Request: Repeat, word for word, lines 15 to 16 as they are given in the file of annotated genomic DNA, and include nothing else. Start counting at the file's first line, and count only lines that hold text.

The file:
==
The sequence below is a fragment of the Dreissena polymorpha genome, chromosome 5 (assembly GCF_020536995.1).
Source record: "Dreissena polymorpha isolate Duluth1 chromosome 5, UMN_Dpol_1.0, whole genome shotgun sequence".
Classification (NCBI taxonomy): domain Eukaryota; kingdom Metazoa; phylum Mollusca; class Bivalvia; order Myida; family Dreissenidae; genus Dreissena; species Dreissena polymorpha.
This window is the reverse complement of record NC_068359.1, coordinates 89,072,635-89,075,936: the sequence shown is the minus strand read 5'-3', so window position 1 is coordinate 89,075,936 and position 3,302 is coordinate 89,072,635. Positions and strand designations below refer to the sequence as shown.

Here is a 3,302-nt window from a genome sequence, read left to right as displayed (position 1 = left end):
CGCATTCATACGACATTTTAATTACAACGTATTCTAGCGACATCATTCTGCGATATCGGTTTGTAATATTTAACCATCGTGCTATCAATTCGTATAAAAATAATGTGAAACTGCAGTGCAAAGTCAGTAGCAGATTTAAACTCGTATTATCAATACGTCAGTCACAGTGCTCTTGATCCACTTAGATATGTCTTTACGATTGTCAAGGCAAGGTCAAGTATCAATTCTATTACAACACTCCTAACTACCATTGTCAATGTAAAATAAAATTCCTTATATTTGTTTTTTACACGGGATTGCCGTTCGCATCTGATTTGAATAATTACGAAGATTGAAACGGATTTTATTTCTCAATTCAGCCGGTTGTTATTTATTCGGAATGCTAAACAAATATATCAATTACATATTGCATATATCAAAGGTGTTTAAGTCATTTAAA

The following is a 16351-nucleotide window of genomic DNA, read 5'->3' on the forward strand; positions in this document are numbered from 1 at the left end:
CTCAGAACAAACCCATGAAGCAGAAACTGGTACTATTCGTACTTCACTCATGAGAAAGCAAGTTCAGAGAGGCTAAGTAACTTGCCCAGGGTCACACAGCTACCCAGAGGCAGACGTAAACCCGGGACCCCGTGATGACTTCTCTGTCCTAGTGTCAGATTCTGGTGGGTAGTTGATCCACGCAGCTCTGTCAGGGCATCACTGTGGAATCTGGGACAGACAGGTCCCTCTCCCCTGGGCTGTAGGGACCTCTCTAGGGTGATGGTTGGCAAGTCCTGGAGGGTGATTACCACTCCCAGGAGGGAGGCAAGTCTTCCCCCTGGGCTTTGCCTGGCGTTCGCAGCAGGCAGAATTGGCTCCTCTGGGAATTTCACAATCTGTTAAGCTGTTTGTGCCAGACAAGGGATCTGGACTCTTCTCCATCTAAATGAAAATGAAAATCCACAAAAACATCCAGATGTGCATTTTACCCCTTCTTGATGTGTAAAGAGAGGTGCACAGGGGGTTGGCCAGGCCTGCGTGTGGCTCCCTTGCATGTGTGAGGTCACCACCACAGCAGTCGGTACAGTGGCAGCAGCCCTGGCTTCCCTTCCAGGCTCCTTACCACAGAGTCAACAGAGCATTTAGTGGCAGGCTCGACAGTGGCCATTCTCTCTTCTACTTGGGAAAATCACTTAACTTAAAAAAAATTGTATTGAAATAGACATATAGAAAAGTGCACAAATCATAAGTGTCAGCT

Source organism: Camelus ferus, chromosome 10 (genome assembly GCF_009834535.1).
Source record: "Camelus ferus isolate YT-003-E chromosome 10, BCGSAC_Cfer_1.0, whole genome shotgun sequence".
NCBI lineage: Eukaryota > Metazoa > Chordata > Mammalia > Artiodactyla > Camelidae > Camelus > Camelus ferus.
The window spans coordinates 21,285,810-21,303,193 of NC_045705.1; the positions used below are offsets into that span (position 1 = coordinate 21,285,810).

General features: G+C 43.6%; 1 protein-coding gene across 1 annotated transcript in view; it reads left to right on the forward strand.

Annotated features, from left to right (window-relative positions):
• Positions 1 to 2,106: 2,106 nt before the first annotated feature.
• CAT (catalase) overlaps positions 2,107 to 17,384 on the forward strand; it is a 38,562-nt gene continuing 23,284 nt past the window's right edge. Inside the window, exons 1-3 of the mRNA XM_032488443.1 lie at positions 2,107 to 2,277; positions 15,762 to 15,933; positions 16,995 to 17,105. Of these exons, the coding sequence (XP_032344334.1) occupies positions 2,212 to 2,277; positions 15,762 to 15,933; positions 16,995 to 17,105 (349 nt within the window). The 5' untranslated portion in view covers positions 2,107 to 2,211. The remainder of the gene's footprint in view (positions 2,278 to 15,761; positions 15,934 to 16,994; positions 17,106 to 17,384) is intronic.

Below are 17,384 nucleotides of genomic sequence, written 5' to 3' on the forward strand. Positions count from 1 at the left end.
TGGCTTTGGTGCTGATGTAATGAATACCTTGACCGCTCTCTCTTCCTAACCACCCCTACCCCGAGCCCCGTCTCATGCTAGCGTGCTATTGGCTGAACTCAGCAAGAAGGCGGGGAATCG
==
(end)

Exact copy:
• Positions 1 to 2,106: 2,106 nt before the first annotated feature.
• CAT (catalase) overlaps positions 2,107 to 17,384 on the forward strand; it is a 38,562-nt gene continuing 23,284 nt past the window's right edge. Inside the window, exons 1-3 of the mRNA XM_032488443.1 lie at positions 2,107 to 2,277; positions 15,762 to 15,933; positions 16,995 to 17,105. Of these exons, the coding sequence (XP_032344334.1) occupies positions 2,212 to 2,277; positions 15,762 to 15,933; positions 16,995 to 17,105 (349 nt within the window). The 5' untranslated portion in view covers positions 2,107 to 2,211. The remainder of the gene's footprint in view (positions 2,278 to 15,761; positions 15,934 to 16,994; positions 17,106 to 17,384) is intronic.